White Sox shortstop Tim Anderson suspended 3 games but will appeal
The All-Star learned shortly before the Sox’ 3-2 comeback victory Saturday against the Athletics that he was suspended and fined.
The thought of the White Sox finally fielding a team at full strength is becoming as challenging as their chances of overtaking the Twins and Guardians in the American League Central.
Their latest setback will occur at some point during their current stretch of 31 games in 31 days. All-Star shortstop Tim Anderson learned shortly before the Sox’ 3-2 comeback victory Saturday against the Athletics that he was assessed a three-game suspension and an undisclosed fine.
“If you want to talk about the suspension, I ain’t talking,” said Anderson, who immediately appealed his penalty and went 2-for-4 with a stolen base.
The Sox overcame a 2-0 deficit and won on a wild pitch by Zach Jackson that scored pinch runner Adam Engel from third base with Anderson at the plate in the ninth inning.
Gavin Sheets, who hit a pop to second with runners at second and third in the fifth, smacked a two-run, game-tying home run in the seventh and led off the ninth with an opposite-field double to left.
“I told [Johnny] Cueto he didn’t deserve to get a loss,” Sheets said.
Meanwhile, the recent history of umpires and Anderson could make it difficult for him to have his suspension reduced.
The announcement of Anderson’s suspension occurred about two hours after manager Tony La Russa revealed that center fielder Luis Robert wouldn’t play this weekend on a rehab assignment for Triple-A Charlotte because of cold symptoms and would be evaluated Monday.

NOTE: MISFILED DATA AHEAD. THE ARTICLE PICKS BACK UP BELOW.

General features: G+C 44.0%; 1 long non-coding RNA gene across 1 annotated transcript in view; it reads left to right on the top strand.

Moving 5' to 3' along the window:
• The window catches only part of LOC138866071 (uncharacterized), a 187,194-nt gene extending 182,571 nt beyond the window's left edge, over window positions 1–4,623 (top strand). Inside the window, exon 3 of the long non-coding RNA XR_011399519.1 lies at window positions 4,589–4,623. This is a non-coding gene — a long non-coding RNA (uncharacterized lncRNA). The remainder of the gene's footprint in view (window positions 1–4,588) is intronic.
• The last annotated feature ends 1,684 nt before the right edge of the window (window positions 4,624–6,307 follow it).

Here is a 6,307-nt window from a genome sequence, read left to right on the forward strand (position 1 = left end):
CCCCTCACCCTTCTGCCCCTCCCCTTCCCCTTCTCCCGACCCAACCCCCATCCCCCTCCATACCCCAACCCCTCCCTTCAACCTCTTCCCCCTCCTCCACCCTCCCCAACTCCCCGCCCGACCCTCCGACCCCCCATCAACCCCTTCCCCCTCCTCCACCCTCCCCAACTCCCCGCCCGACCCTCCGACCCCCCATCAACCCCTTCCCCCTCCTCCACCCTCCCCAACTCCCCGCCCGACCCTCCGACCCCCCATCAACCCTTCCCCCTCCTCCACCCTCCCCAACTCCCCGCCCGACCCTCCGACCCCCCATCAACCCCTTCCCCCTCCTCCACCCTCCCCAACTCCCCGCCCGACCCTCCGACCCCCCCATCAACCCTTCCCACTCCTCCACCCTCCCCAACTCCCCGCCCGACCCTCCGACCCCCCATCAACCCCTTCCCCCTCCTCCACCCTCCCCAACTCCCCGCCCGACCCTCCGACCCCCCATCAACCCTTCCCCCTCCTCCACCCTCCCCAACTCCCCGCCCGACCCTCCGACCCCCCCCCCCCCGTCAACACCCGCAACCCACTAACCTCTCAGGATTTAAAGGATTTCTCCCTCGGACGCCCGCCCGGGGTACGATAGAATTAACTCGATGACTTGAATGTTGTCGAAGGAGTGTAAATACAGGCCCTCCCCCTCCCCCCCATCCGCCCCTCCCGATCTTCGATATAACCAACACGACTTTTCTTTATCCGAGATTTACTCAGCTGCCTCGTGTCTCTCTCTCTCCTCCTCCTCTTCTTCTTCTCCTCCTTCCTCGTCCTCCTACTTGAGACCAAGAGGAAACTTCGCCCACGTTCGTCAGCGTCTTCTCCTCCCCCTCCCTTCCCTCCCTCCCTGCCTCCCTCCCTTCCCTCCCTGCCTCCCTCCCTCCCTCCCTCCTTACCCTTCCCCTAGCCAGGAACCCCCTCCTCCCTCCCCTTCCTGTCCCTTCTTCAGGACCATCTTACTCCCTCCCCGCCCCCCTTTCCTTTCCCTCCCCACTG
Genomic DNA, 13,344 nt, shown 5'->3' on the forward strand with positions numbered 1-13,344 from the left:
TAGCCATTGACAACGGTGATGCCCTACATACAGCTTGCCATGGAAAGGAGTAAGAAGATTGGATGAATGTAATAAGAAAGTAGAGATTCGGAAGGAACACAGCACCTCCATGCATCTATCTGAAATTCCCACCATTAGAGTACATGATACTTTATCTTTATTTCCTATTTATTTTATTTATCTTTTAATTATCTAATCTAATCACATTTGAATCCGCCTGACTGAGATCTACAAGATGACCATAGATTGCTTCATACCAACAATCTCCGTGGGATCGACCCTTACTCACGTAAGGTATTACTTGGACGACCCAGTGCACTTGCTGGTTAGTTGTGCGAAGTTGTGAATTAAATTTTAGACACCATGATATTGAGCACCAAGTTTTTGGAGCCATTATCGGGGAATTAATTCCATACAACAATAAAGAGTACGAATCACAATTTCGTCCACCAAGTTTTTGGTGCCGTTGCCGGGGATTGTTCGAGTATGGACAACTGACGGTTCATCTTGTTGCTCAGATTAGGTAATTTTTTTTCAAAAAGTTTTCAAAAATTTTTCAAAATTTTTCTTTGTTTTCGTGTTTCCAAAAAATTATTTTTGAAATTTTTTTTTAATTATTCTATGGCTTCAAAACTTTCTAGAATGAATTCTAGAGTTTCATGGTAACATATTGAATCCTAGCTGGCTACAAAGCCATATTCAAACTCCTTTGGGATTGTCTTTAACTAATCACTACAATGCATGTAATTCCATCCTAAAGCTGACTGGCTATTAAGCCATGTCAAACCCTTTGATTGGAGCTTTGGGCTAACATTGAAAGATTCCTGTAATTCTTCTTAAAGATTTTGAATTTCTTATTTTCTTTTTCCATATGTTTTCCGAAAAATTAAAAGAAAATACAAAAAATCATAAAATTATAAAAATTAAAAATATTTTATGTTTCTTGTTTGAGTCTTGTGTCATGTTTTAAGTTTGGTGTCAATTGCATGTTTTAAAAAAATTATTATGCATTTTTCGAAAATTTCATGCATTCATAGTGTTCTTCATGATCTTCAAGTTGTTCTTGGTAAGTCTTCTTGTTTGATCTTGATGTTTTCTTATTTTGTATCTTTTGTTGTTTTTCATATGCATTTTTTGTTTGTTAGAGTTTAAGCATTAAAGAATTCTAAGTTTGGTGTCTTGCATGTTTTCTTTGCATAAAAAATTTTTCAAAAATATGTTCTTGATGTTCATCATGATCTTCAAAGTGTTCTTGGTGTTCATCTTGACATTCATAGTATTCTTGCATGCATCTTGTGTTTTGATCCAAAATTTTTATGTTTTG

Considering that he has played in only one rehab game and coped for 10 days with blurred vision, Robert probably won’t be ready to rejoin the Sox until next weekend at Texas at the earliest.
It’s the third time in four seasons that Anderson has been suspended and the second time in less than a season that he has been forced to miss games after making contact with an umpire.
Anderson was penalized for his actions after he was ejected by plate umpire Nick Mahrley. The bill of Anderson’s helmet struck Mahrley’s cap, but La Russa thought Anderson had a legitimate case before the suspension was announced.
Two hours after the suspension was announced, La Russa believed Anderson had a strong case.
Anderson is expected to present his case to Michael Hill, MLB’s senior vice president of on-field operations, in a conference call. Anderson was suspended for three games after making contact with umpire Tim Timmons during a bench-clearing brawl with the Tigers on Sept. 27, but he had the suspension reduced to two games after contending Timmons shoved him first while not realizing Timmons was an umpire during the scrum.
This time, Anderson’s helmet made contact with Mahrley after he had been tossed, making his case to have his suspension reduced more difficult.
Anderson was suspended for one game in 2019 for his involvement in a fight after getting hit by a pitch from Brad Keller of the Royals.
Meanwhile, Sheets’ homer alleviated much of the frustration that had mounted for six innings. A’s starter Paul Blackburn, who had a 13.19 ERA in his previous three starts, blanked the Sox for five innings. The Sox couldn’t score in the fifth despite putting runners at second and third with no outs. Josh Harrison struck out and splintered his bat after slamming it in disgust. Anderson struck out on a sweeping slider to end the threat.
Despite allowing homers to Sean Murphy and Seth Brown, Cueto kept his teammates within striking distance by retiring 10 of the last 11 batters he faced.
Cueto provided the length that La Russa seeks during this grueling stretch that ends Aug. 28. The exception could be Michael Kopech, who is a full-time starter for the first time and has thrown 88 1/3 innings.